Most would agree that Simone Biles, Kyla Ross, and McKayla Maroney have all but locked up three of the four available spots on the U.S. women’s world championship team.  The fourth spot – should Martha Karolyi choose to use it – is certainly up for grabs and will be determined at the upcoming World Team Selection Camp to be held September 12-16.


Two important names missing from the list of camp invitees include Lexie Priessman and Madison Kocian.  Priessman, one of the most powerful tumblers and vaulters in the country as well as one of the USA’s top all-around gymnasts, dropped out of last week’s P&G Championships due to a strained Achilles and does not appear to be a candidate for the world team at this point.  Madison Kocian had established herself as a legitimate contender for the world team as a bars and beam specialist after putting up strong scores and matching 2nd place finishes on these two events on Day 1 of the P&G Championships – just prior to spraining her ankle during her floor routine and then scratching the rest of the meet.


The battle for the fourth spot will be an interesting one.  Since three gymnasts can be used from each team on each event at the world championships, a logical approach to this team would be to use Simone Biles and Kyla Ross in the all-around and McKayla Maroney on floor and vault, which would leave a nice opening for a bars and beam specialist to fill the third spot on these two events.


Below are some of the key routines that will likely be considered in the discussion (in no particular order):

Peyton Ernst would be my first choice at this point.  She’s a fantastic competitor, is extremely solid on all four events, and her bars and beam in particular stand out.  She’s upgraded her bar routine, and although she had a mistake on Day 2 (which seemed to be judged too harshly in my opinion) and did have a fall on beam on Day 1, she shows excellent tenacity and the ability to bounce back from mistakes.  She seems to be rising very quickly and is clearly one of the top all-around gymnasts in the country.  Using these world championships as an opportunity to get her some major international experience early in the Olympic cycle would seem like a smart way to use the fourth spot.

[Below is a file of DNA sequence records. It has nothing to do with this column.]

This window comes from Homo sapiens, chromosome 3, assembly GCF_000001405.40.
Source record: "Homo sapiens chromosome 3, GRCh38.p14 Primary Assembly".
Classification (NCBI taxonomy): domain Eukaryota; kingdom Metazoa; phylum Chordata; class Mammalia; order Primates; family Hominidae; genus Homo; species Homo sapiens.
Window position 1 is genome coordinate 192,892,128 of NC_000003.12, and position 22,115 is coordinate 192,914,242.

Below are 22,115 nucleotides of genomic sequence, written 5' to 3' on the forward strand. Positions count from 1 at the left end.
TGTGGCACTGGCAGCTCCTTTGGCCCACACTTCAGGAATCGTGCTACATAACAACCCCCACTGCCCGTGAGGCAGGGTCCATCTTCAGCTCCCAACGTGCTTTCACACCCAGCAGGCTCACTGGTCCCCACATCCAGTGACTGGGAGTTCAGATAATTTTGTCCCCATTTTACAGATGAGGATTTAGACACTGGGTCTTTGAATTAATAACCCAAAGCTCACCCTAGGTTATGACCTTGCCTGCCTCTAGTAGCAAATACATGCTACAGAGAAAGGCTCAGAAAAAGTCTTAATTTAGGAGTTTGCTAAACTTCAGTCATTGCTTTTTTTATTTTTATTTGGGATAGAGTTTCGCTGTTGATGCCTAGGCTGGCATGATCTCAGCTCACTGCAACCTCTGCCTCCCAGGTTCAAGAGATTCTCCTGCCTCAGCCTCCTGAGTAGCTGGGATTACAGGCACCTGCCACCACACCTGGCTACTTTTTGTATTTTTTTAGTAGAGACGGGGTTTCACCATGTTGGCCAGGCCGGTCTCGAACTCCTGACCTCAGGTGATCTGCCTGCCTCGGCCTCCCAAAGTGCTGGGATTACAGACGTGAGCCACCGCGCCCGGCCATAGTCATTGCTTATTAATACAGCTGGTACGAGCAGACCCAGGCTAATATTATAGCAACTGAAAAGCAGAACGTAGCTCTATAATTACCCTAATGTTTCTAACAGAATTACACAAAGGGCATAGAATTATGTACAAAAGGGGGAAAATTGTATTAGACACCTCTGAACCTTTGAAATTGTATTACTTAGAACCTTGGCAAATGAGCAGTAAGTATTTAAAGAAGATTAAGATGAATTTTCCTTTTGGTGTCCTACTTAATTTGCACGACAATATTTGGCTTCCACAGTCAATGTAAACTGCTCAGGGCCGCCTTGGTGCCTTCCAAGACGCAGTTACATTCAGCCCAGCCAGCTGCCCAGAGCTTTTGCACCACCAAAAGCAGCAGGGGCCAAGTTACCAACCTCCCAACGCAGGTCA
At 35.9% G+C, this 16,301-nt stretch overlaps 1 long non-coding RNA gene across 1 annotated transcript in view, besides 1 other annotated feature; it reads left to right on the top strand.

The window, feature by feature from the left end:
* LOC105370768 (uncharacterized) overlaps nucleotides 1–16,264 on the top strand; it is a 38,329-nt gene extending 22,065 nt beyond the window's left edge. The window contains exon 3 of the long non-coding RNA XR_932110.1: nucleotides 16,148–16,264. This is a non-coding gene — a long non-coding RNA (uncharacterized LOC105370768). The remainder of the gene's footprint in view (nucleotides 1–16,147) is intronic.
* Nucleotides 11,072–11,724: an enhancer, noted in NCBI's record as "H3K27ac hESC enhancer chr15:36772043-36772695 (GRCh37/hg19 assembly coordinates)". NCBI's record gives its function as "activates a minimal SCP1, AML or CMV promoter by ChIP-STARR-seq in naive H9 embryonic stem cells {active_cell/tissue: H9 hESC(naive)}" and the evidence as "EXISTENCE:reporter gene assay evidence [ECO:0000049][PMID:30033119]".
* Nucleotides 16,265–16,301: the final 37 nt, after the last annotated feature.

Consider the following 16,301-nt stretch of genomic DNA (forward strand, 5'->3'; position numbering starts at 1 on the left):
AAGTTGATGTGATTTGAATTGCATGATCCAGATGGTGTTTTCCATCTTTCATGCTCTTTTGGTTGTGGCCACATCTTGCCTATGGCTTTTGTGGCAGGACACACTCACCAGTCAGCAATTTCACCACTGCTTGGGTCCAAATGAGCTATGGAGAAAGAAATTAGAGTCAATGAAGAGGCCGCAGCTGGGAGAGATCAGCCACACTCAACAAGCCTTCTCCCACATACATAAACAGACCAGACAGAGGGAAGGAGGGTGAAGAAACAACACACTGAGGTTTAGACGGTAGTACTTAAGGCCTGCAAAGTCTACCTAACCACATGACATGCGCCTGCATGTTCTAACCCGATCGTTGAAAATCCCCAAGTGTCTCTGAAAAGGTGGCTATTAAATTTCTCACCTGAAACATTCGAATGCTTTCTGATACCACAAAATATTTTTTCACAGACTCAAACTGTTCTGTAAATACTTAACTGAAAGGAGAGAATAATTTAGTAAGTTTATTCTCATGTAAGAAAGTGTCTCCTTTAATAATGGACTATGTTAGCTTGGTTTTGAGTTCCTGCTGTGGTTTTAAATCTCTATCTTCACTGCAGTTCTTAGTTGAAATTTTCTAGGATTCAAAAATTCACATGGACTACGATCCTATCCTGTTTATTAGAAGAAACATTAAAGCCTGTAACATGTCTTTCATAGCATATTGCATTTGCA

Abigail Milliet is a beautiful gymnast, and like Peyton, is a great all-arounder as well.  Her toepoint is absolutely exquisite, and she’s upgraded several of her D-scores to be some of the most impressive in the country.  The only problem is she had a bit of a meltdown on bars and beam on Day 2 – the very two events she would likely be used if selected to the world team.  We’ve seen Martha forgive meltdowns before, but only after a terrific showing at the selection camp.  Abigail has the physical abilities to be a player, and in a couple of weeks she’ll have to prove she has the mental toughness to match them.

Kennedy Baker is perhaps a bit overlooked in my opinion.  Taking an extra swing on bars both days certainly didn’t help her cause, but many might not have realized how good her beam and floor in particular were on Day 2.  She might not have the lines and elegance Martha Karolyi typically likes, but she is strong on all four events and has some outstanding skills like that Patterson dismount on beam, piked double Arabian on floor, and huge release skills on bars.  She’d be one who would certainly benefit from a larger-sized world team, but given she does have some strong D-scores on several events (she did downgrade her vault in this meet), she should at least be part of the discussion.

Earlier this year Elizabeth Price looked like she’d be a shoo-in for the world team, and in fact looked so good that “all-around world champion” didn’t seem too unrealistic.  A recent hip injury that limited her to just two events at the P&G Championships followed by a missed bar routine on Day 1 initially made it difficult to see where she might fit in.  But when she hit this fantastic set on Day 2, she may have put herself back in the mix.  While Price is certainly no beam specialist, Martha could potentially use her just on bars to at least get her some world championship experience.  When Price fully recovers and gets back to where she was 6-8 months ago, she could be battling for future world all-around medals, and this would be a nice way to introduce her to the world stage.

Brenna Dowell has certainly come on strong this year, with upgraded routines on all four events.  She had a strong showing at the P&G Championships, with no falls but just some minor missed connections on bars and beam.  To me she is more of a strong all-arounder rather than a bars and beam specialist, but her bars really is great when she hits it.  Her beam has not been scoring high at any of her recent competitions (in the 13’s), and thus I’d have a hard time seeing her used on this event at worlds.  But given how well she’s been doing and her potential to be used on any event, she may be a good candidate for an alternate spot.

MyKayla Skinner’s routines are worth seeing again, although I don’t see her making this world team because her strengths primarily lie on floor and vault – two events that will definitely be covered with Simone Biles and McKayala Maroney on the team.  But her floor routine on Day 2 was one of the highlights of the competition for me – with four nailed landings on one of the hardest floor routines ever done.  Her “Cheng” on vault has been judged a bit harshly because she lacks some block, and in some ways almost appears a bit cheated, though technically I don’t believe that it is.

Those are the contenders I see at this point.  Feel free to leave comments regarding your picks for the team!